Ventriculoperitoneal shunt infection

Ventriculoperitoneal shunt infection

see also Shunt infection.

Ventriculoperitoneal shunt infection is the most common ventriculoperitoneal shunt complication, followed by abdominal pseudocystabscess, and infected fluid collection 1).

see Ventriculoperitoneal Shunt Infection Epidemiology.

see Methicillin resistant Staphylococcus aureus ventriculoperitoneal shunt infection.


see Staphylococcus epidermidis ventriculoperitoneal shunt infection


see Cryptococcus neoformans ventriculoperitoneal shunt infection.

Ventriculoperitoneal shunt infection risk factors.

Ventriculoperitoneal shunt infection treatment

Infection of ventriculoperitoneal shunt causes major morbidity and mortality in patients with cerebrospinal fluid shunts.

The prognosis of CSF shunt infections caused by Gram-negative bacteria (GNB) has been thought to be particularly poor.

Stamos et al. reviewed all GNB shunt infections treated at Children’s Memorial Hospital from January 1986 to January 1990 (n = 23). Of these infections 20 (87%) occurred within 4 weeks after shunt revision (median, 10 days). The most frequent symptoms were fever, lethargy, and irritability; the illness was not severe in the majority of these patients.

Escherichia coli was isolated from 12 of 23 patients (52%), Klebsiella pneumoniae from 5 (22%), and mixed GNB from 3 (13%) patients. Initial treatment always included immediate shunt removal, externalized ventricular drainage, and intravenous antibiotics. Extraventricular drainage revision and/or intraventricular antibiotics were required in four patients whose CSF cultures were persistently positive for GNB. At admission, these patients had CSF glucose levels of < 10 mg/dl and CSF positive for GNB by Gram’s stain. The overall cure rate was 100%, and no recurrence was observed; however, a subsequent infection with a different organism developed in four patients. Only 2 of 19 patients (11%) who were followed up suffered apparent CNS damage. One patient died of unrelated causes shortly after treatment. Our findings indicate that 1) patients with GNB CSF shunt infections often appear relatively well at presentation; 2) CSF positive for GNB by Gram’s stain and very low CSF glucose levels predict continued positive CSF cultures, despite appropriate antibiotic therapy; and 3) GNB CSF shunt infections can be successfully treated by prompt shunt removal, extraventricular drainage, and intravenous antibiotics 2).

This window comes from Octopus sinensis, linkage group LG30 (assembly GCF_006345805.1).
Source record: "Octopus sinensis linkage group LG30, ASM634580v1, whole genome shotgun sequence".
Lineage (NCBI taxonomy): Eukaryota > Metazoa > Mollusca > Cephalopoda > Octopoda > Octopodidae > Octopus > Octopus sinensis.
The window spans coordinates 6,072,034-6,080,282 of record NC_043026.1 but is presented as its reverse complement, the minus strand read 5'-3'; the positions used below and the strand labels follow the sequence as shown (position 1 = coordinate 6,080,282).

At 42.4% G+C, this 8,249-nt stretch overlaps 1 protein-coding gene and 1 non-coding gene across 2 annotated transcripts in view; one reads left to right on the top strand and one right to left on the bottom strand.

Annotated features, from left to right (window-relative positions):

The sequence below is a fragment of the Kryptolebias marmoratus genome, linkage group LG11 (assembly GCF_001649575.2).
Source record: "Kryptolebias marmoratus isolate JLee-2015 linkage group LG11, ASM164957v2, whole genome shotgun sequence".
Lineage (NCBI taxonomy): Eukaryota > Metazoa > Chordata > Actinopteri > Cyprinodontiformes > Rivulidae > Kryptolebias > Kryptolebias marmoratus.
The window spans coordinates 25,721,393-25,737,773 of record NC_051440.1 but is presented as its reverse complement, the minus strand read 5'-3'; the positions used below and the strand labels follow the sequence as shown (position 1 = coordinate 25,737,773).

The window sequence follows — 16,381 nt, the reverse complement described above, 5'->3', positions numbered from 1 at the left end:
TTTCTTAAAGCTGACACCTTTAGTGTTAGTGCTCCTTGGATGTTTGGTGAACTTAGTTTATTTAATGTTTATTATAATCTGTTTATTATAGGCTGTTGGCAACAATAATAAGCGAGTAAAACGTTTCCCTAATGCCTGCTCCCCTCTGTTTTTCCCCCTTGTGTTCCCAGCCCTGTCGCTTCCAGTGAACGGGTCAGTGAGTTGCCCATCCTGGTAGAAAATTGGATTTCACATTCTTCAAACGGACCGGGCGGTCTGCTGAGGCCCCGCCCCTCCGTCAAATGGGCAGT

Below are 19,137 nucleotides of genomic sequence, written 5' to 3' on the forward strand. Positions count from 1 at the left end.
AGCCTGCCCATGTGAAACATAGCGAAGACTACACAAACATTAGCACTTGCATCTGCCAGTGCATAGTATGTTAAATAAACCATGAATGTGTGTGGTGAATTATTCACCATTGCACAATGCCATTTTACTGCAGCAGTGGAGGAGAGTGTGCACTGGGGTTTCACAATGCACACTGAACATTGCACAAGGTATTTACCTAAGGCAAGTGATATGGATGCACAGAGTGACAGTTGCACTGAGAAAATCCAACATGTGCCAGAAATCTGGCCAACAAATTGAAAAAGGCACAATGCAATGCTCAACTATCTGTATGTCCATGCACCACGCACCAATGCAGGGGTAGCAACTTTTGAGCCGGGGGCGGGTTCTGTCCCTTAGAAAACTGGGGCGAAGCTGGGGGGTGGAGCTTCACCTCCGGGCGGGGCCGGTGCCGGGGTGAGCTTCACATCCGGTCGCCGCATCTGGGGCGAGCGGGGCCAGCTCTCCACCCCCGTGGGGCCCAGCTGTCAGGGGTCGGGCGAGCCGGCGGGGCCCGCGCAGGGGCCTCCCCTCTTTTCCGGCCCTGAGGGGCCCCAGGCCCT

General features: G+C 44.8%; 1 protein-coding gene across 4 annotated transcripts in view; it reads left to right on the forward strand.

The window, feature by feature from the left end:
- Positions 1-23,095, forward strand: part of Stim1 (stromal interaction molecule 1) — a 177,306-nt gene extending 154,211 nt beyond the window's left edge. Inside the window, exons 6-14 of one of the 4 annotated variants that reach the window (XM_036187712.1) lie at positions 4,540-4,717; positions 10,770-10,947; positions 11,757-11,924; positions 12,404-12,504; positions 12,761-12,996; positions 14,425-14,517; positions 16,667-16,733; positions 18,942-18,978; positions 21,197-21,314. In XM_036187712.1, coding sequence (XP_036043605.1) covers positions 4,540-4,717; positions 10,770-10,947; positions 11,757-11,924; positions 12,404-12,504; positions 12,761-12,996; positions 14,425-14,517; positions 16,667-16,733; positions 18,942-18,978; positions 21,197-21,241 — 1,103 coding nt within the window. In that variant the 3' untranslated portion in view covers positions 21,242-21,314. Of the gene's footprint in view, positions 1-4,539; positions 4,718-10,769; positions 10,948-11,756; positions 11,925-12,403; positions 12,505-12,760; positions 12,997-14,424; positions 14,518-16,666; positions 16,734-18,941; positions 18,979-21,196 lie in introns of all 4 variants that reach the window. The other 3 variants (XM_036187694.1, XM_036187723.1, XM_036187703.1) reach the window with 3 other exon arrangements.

Higher public expenditures were observed in the group of children undergoing ventriculoperitoneal shunt due to higher rates of ventriculoperitoneal shunt infections and mechanical complications requiring repeated hospitalizations and prosthesis replacements. Public policies must be tailored to offer the best treatment to children with hydrocephalus and to make judicious use of public resources without compromising the quality of treatment 3).

Ventriculoperitoneal shunt infection case series.

Ventriculoperitoneal shunt infection case reports.


1)

Chung JJ, Yu JS, Kim JH, Nam SJ, Kim MJ. Intraabdominal complications secondary to ventriculoperitoneal shunts: CT findings and review of the literature. AJR Am J Roentgenol. 2009 Nov;193(5):1311-7. doi: 10.2214/AJR.09.2463. Review. PubMed PMID: 19843747.
2)

Stamos JK, Kaufman BA, Yogev R. Ventriculoperitoneal shunt infections with gram-negative bacteria. Neurosurgery. 1993 Nov;33(5):858-62. PubMed PMID: 8264883.
3)

Soriano LG, Melo JRT. Costs of pediatric hydrocephalus treatment for the Brazilian public health system in the Northeast of Brazil. Childs Nerv Syst. 2022 Aug 10. doi: 10.1007/s00381-022-05630-4. Epub ahead of print. PMID: 35948831.

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